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Value-based oncology and medication efficacy
What is "value"?
One of the most expensive conditions in American healthcare today is cancer. Cancer care costs are expected to grow to above $245 billion by 2030. At the same time, over the last few decades there have been real increases in the quality of life and survivability for people diagnosed with cancer, including a total 31% decrease in death rates from 1991 to 2018, thanks in part to advances in pharmaceutical treatments.
But, as many oncology researchers have noted, “cancer” is an umbrella term referring to hundreds of different diseases, with different locales, presentations, treatments, and prognoses. Treatment has not uniformly gotten better, and a cure-all—especially one that’s not painfully toxic to the body during treatment—remains out of reach, despite increased amounts of government coordination (and maybe more funding).
With the trend of American healthcare toward value-based care and the recent SPAC announcement of The Oncology Institute, a value-based oncology network, I started thinking about how value is determined for cancer care, especially when the drugs can cost hundreds of thousands of dollars and patients’ lives can be at stake.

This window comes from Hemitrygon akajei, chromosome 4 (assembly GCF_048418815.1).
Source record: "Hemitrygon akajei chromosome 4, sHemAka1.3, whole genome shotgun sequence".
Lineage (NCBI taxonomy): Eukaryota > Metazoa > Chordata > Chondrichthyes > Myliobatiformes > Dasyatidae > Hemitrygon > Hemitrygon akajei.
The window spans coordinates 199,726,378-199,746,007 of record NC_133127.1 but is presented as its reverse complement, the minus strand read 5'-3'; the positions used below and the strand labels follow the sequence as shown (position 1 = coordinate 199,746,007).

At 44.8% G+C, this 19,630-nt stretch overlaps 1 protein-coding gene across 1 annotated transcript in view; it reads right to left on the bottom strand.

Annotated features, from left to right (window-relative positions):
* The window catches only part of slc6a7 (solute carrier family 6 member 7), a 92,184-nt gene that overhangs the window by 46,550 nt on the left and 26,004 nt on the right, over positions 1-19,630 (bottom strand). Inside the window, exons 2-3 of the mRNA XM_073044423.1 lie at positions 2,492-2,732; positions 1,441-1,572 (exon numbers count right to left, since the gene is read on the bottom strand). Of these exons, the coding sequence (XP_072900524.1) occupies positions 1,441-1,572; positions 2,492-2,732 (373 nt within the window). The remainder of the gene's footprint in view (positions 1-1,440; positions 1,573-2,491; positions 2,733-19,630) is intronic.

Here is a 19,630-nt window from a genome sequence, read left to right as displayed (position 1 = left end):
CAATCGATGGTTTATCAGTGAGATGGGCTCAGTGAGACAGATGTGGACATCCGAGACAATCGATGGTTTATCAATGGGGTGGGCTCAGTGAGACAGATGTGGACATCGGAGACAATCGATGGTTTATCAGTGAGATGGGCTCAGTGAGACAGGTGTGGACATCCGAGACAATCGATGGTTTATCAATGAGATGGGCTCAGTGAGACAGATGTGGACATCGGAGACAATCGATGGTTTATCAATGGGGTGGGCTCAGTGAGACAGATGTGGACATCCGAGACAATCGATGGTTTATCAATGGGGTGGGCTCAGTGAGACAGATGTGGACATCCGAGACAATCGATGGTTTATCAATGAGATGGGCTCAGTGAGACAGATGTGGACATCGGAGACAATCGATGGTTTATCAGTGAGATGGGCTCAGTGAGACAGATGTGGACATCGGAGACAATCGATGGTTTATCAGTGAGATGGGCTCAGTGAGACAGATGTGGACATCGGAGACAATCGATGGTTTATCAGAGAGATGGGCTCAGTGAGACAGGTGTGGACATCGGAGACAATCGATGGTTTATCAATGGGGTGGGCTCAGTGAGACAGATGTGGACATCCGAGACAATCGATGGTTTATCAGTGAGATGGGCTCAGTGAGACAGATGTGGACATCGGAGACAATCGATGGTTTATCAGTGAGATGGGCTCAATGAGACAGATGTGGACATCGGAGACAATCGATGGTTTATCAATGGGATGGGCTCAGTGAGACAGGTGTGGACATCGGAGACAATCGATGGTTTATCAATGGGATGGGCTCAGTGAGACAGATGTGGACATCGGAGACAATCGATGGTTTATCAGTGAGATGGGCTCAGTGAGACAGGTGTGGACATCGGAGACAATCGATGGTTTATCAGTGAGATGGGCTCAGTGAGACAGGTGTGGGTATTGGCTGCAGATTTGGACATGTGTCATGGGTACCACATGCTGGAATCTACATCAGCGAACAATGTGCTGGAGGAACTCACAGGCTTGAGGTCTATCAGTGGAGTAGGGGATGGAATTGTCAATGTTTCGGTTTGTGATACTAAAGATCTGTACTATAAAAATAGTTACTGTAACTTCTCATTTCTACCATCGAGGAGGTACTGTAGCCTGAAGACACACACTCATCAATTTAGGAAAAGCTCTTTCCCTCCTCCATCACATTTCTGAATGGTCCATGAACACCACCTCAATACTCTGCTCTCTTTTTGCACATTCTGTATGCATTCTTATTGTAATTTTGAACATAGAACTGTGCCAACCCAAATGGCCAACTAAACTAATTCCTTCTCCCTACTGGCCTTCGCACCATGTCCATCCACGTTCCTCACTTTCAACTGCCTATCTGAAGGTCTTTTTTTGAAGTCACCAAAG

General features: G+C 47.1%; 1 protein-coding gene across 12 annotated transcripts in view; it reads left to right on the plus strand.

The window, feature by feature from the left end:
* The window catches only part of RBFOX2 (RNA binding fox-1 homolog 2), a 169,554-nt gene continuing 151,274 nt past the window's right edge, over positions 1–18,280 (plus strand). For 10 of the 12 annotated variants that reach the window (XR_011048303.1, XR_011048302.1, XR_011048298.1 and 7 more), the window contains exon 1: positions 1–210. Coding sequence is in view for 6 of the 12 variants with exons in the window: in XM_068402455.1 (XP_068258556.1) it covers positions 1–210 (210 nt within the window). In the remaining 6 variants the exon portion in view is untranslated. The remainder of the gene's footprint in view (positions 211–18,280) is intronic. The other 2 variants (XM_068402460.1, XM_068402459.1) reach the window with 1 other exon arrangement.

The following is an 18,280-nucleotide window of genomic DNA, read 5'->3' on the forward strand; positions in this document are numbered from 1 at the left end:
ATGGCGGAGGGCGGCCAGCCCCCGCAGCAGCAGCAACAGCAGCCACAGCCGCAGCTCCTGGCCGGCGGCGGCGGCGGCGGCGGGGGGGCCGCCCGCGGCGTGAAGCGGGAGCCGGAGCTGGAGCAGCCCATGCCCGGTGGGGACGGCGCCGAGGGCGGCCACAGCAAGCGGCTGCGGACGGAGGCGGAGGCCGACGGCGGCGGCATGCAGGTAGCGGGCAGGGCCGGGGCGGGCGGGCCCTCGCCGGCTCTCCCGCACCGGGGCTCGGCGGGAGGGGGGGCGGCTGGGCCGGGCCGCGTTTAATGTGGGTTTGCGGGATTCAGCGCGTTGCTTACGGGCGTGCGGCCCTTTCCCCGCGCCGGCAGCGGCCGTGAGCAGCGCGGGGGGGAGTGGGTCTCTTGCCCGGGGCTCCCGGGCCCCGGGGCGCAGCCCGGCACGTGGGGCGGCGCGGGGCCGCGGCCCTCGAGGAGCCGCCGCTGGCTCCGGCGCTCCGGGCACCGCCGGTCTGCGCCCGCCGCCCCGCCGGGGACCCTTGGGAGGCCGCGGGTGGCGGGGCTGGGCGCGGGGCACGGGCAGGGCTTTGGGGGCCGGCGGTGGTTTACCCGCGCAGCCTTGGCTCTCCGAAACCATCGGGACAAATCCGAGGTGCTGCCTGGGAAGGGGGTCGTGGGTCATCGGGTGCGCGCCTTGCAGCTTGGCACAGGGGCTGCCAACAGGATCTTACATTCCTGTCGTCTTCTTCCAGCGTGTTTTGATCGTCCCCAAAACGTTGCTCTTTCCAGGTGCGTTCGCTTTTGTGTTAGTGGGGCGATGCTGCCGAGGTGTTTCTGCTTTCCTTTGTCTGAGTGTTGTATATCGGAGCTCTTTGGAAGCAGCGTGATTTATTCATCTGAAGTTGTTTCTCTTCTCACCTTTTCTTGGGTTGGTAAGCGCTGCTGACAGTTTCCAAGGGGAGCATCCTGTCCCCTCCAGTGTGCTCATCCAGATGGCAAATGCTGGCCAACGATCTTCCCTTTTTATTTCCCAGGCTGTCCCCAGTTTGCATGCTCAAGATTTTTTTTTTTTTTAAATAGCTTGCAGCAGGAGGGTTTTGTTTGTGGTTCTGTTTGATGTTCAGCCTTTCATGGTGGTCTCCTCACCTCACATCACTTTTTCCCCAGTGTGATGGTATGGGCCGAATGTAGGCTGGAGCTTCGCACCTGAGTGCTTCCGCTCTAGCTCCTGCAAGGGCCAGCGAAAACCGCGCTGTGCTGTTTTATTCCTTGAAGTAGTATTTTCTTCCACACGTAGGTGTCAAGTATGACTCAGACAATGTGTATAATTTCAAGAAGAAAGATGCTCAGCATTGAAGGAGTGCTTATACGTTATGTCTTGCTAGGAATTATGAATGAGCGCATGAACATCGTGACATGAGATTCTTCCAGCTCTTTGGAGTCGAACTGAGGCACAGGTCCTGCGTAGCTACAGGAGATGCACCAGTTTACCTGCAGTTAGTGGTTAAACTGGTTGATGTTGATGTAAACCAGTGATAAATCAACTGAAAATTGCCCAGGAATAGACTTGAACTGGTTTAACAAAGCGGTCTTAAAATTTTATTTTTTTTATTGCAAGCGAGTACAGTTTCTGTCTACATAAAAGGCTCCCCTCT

What is “high-value”?
In 2012, the American Society of Clinical Oncology released its Choosing Wisely framework, a list of 10 clinical guidelines on topics ranging from the use of antiemetic drugs to PET scans to multiple chemotherapy agents. This evidence-based framework, which was updated in 2021, gives physicians a nudge to avoid some of the most commonly unnecessary tests and treatments.
A study published in the ASCO journal in 2021, though, found that uptake of the guidelines by physicians has been limited, and that “further adoption of [Choosing Wisely recommendations] likely requires an implementation strategy that includes building stakeholder buy-in, and utilization of updated order sets and forced functions in technology to facilitate change.”
CMS, meanwhile, is also struggling with incentivizing lower-cost, higher-quality care. The Oncology Care Model (OCM) pilot, which runs from 2016 to 2022, encompasses 126 provider practices and 5 insurers. The OCM is specific to chemotherapy and offers two types of payment for practices: a per-beneficiary Monthly Enhanced Oncology Services (MEOS) payment of $160, and a performance-based payment for episodes of chemotherapy.